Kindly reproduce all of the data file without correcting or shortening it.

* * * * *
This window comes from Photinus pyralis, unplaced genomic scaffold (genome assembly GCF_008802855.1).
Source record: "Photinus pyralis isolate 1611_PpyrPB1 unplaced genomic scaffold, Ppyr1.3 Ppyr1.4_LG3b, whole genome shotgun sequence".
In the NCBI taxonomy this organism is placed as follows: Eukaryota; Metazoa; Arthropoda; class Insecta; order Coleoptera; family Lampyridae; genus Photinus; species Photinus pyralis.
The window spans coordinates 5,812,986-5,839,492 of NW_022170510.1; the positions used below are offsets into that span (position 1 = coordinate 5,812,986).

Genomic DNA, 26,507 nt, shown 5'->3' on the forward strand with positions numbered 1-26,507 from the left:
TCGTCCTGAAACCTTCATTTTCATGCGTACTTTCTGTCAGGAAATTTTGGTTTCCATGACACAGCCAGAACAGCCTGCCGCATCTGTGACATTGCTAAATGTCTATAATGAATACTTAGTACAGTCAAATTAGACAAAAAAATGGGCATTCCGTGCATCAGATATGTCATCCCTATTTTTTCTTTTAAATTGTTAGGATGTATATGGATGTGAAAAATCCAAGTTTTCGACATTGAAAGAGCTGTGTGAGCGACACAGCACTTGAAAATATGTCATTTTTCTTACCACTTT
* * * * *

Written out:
This window comes from Photinus pyralis, unplaced genomic scaffold (genome assembly GCF_008802855.1).
Source record: "Photinus pyralis isolate 1611_PpyrPB1 unplaced genomic scaffold, Ppyr1.3 Ppyr1.4_LG3b, whole genome shotgun sequence".
In the NCBI taxonomy this organism is placed as follows: Eukaryota; Metazoa; Arthropoda; class Insecta; order Coleoptera; family Lampyridae; genus Photinus; species Photinus pyralis.
The window spans coordinates 5,812,986-5,839,492 of NW_022170510.1; the positions used below are offsets into that span (position 1 = coordinate 5,812,986).

Genomic DNA, 26,507 nt, shown 5'->3' on the forward strand with positions numbered 1-26,507 from the left:
TCGTCCTGAAACCTTCATTTTCATGCGTACTTTCTGTCAGGAAATTTTGGTTTCCATGACACAGCCAGAACAGCCTGCCGCATCTGTGACATTGCTAAATGTCTATAATGAATACTTAGTACAGTCAAATTAGACAAAAAAATGGGCATTCCGTGCATCAGATATGTCATCCCTATTTTTTCTTTTAAATTGTTAGGATGTATATGGATGTGAAAAATCCAAGTTTTCGACATTGAAAGAGCTGTGTGAGCGACACAGCACTTGAAAATATGTCATTTTTCTTACCACTTT